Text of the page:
The party, commanded by Governor Portalá, included Captain Moncade, Lieutenant Fages, Engineer Costanso, Sergeant Ortega and two priests, Padre Crespi and Padre Gomez, together with thirty-five soldiers, a number of muleteers and some Mission Indians from Baja California.  Can we not conjure up a picture of them as they climbed the sage-brush mountains, forded the rivers and looked on the beauty of the live-oak glades, or penetrated the mysterious solitudes of the redwood forests?  There were the two friars in their coarse gray cowled robes, Governor Portalá and his officers in gay costumes, with short velvet jackets and wide slashed breeches trimmed with gold lace, bright sashes and plumed hats;  the soldiers with loose leather coats hanging to their knees, and leather breeches;  the muleteers in serapes and sombreros, and the scantily clad Indian followers.  Afflicted with scurvey, many of the party had to be carried on litters by their able-bodied fellows.  Still they pressed on, they knew not why nor whither.  On November first, discouraged and exhausted, they climbed the heights near the ocean and saw the wide coast bight formed by Point Reyes to the northward and sheltered by the Farrallones de los Freyres, a group of rocky islets off shore.  Most of the party were satisfied that they had overshot their mark, but as some uncertainty still existed, Sergeant Ortega was sent forward with a party to explore.  Some of the soldiers left behind in camp went hunting in the hills to the eastward, and on returning told their companions of a great arm of the ocean which they had seen to the north of them.  When the explorers came back they reported that Indians, met on the way, told them of a harbor two days' journey ahead, where a ship lay at anchor.  With renewed hopes of finding Monterey, Portalá pressed forward with his flagging band.  After traveling well to the north he climbed the hills in an easterly direction and from their crest looked down upon the splendid reaches of San Francisco Bay.  What thought he as he scanned that vision of land-locked tide--of misty miles of hill-encircled bay with silver bars of sunlight flung across the gray-blue expanse from the cloudy sky?  Not of marts and emporiums for the commerce of the world was his vision, but simply of a new site for a mission and a new center for spreading the gospel and maintaining the prestige of the King of Spain.

        He found that the report of a ship was false and that in truth he was looking upon a hitherto unknown country.  Accordingly, after a few days of further exploration along the hill crests in view of the splendid bay, he recalled the words of Galvez and was convinced that the explorers had been miraculously led by Saint Francis to the spot where he wished his mission to be established.  Some six years intervened before this could be accomplished although the devoted leader never lost sight of it as the objective point in his work.  Meanwhile Monterey was re-discovered and settled, and after it San Antonio, San Gabriel, San Luis Obispo and San Juan Capistrano.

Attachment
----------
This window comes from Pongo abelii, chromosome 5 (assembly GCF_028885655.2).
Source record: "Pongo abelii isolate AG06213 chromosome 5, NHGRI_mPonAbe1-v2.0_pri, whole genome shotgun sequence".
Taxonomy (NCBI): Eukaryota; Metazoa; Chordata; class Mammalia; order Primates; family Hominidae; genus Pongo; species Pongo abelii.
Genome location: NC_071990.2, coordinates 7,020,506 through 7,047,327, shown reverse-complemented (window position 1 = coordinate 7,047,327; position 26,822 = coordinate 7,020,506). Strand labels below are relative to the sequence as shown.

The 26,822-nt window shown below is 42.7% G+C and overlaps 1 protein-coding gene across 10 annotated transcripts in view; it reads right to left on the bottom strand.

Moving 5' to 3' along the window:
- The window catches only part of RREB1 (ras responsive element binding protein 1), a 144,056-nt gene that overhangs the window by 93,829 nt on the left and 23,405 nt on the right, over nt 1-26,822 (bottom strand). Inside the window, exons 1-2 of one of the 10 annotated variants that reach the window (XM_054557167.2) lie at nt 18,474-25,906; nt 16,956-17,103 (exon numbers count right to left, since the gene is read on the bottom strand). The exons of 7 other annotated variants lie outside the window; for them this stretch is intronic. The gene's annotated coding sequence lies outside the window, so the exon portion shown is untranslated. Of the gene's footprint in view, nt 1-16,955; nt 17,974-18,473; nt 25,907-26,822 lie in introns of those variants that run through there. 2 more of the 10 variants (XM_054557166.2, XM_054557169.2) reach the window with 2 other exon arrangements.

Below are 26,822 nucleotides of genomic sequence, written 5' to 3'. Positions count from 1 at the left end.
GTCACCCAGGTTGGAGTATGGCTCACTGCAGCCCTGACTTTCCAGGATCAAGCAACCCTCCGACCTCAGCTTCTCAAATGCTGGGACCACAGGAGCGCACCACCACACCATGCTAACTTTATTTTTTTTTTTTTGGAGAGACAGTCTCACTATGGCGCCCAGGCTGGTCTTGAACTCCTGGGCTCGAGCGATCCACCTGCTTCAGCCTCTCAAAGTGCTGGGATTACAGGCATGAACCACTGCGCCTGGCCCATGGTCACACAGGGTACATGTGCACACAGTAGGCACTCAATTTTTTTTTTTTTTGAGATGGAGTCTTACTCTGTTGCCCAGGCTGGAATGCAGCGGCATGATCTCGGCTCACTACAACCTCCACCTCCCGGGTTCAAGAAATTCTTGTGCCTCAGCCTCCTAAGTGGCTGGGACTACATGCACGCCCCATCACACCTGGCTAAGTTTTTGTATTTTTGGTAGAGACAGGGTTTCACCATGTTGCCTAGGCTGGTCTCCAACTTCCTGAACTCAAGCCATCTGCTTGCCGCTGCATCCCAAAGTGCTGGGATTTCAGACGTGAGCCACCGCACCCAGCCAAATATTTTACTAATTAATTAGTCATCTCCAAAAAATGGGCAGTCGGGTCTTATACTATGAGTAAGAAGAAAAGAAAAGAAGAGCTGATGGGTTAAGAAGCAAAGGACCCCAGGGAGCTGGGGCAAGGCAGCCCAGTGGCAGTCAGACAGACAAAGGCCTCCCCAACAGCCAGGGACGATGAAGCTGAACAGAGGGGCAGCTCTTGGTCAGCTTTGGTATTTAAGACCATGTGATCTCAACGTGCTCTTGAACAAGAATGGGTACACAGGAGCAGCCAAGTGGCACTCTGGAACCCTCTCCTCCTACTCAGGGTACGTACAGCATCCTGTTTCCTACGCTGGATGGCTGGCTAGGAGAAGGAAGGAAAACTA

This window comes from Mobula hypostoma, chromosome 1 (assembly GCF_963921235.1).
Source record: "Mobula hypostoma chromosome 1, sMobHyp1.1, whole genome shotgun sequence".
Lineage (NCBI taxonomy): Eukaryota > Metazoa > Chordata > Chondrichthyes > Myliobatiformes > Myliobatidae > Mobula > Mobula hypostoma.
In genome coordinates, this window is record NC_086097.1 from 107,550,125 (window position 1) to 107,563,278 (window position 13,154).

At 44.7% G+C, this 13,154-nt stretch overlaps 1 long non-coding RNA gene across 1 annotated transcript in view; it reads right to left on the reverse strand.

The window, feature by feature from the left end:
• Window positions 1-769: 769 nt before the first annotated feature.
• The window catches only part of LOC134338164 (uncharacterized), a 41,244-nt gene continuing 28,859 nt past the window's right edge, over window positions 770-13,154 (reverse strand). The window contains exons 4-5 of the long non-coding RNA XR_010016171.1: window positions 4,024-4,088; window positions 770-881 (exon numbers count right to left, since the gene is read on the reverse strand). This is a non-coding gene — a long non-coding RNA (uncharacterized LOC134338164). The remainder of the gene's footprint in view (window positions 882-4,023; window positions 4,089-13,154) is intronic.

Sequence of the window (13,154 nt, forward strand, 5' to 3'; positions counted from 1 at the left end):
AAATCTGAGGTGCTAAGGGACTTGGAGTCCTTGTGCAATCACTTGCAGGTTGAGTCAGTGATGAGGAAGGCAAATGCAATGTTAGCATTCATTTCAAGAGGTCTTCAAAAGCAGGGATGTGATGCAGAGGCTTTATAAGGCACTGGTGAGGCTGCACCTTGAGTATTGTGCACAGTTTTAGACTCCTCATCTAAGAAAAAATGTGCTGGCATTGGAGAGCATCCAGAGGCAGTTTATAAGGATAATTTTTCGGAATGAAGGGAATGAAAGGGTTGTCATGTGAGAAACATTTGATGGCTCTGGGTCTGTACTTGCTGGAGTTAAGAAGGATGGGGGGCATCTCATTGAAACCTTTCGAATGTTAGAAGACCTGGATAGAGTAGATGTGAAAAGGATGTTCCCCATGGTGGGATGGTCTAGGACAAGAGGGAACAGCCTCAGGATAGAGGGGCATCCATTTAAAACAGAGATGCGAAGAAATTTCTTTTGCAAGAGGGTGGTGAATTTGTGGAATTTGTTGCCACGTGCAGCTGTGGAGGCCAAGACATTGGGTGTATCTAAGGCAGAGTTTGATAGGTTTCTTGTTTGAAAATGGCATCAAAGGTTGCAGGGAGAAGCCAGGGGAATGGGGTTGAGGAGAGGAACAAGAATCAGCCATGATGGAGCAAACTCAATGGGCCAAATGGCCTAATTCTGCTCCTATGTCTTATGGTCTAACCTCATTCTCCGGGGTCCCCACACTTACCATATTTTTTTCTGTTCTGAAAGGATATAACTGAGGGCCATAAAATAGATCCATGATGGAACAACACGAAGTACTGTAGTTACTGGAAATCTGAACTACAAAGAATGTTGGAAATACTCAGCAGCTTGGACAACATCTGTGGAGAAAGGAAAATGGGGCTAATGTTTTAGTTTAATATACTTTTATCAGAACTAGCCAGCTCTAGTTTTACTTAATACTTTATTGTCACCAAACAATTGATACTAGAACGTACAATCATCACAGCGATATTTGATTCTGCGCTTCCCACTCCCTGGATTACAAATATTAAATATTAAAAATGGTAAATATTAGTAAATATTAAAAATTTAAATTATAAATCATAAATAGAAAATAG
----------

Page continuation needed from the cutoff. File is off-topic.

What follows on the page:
Three years after the first expedition in search of Monterey, Father Serra persuaded Lieutenant Fages to further explore the Bay of San Francisco with a view to locating a mission.  A third party continued this work in the fall of 1774, and at Point Lobos on a hill overlooking the Golden Gate and the Seal Rocks, set up a cross to commemorate their work.  The next year, when the San Carlos sailed into Monterey Bay with supplies for the mission, it brought the welcome news that orders had been given to send a party of settlers from Mexico to estabish [sic.] the new presidio of San Francisco.  Ayala, the commander of the little vessel, had also been instructed to make a survey of the harbor by boat, which he at once proceeded to undertake.  On the fifth day of August, 1775, he sailed through the strait and anchored in the bay of San Francisco, the first navigator to penetrate to its majestic waters.  He selected an island for his headquarters, naming it in the deliberate Spanish fashion, Nuestra Señora de los Angeles, the same that has since been curtailed and Anglicized into Angel Island.  From this rendezvous the bay was explored in small boats as far as the mouth of the Sacramento River.

        The first party of emigrants for San Francisco started at about this time from Sinaloa and Sonora in Mexico on the long and weary march over a region without roads.  Two hundred strong they set forth--soldiers and settlers with their wives and children, driving herds of cattle before them.  At San Gabriel and again at Monterey they had long, vexatious delays.  Finally a small advance guard pushed on to their destination and selected the spot now known as Fort Point for the presidio or fort.  For a mission they chose a more sheltered valley some two or three miles removed and midway betwixt ocean and bay.  Not until June, 1776, did the main party, much depleted in numbers, finally leave Monterey for San Francisco.  Two missionaries, Francisco Palou and Pedro Benito Cambon accompanied them.  Under the leadership of Jose Moraga they set forth--a sergeant, two corporals, sixteen soldiers, seven pobladores or settlers, muleteers, vaqueros, servants and Indians, together with their wives and children.  Many of them were mounted, while a pack train and a herd of about three hundred cattle were driven before them.  Shortly after their departure, the San Carlos sailed with a load of freight for the settlers.  Father Serra took leave of the emigrants and bade them God speed, loath to see them go without him.